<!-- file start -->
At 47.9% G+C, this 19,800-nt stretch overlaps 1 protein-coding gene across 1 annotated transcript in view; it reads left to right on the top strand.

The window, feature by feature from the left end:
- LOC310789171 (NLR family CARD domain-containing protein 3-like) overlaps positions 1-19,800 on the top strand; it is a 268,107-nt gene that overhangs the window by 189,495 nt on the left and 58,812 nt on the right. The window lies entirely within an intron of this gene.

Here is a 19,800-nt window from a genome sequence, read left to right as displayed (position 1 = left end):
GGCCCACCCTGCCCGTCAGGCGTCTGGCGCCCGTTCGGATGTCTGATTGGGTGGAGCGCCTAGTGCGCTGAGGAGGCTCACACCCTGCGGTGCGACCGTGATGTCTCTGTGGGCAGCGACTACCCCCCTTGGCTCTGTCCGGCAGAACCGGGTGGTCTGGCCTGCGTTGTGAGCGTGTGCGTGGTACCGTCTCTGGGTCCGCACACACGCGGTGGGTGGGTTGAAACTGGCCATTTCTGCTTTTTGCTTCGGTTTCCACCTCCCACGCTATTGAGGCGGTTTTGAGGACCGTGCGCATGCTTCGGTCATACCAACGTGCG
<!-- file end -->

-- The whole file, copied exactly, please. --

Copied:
At 47.9% G+C, this 19,800-nt stretch overlaps 1 protein-coding gene across 1 annotated transcript in view; it reads left to right on the top strand.

The window, feature by feature from the left end:
- LOC310789171 (NLR family CARD domain-containing protein 3-like) overlaps positions 1-19,800 on the top strand; it is a 268,107-nt gene that overhangs the window by 189,495 nt on the left and 58,812 nt on the right. The window lies entirely within an intron of this gene.

Here is a 19,800-nt window from a genome sequence, read left to right as displayed (position 1 = left end):
GGCCCACCCTGCCCGTCAGGCGTCTGGCGCCCGTTCGGATGTCTGATTGGGTGGAGCGCCTAGTGCGCTGAGGAGGCTCACACCCTGCGGTGCGACCGTGATGTCTCTGTGGGCAGCGACTACCCCCCTTGGCTCTGTCCGGCAGAACCGGGTGGTCTGGCCTGCGTTGTGAGCGTGTGCGTGGTACCGTCTCTGGGTCCGCACACACGCGGTGGGTGGGTTGAAACTGGCCATTTCTGCTTTTTGCTTCGGTTTCCACCTCCCACGCTATTGAGGCGGTTTTGAGGACCGTGCGCATGCTTCGGTCATACCAACGTGCG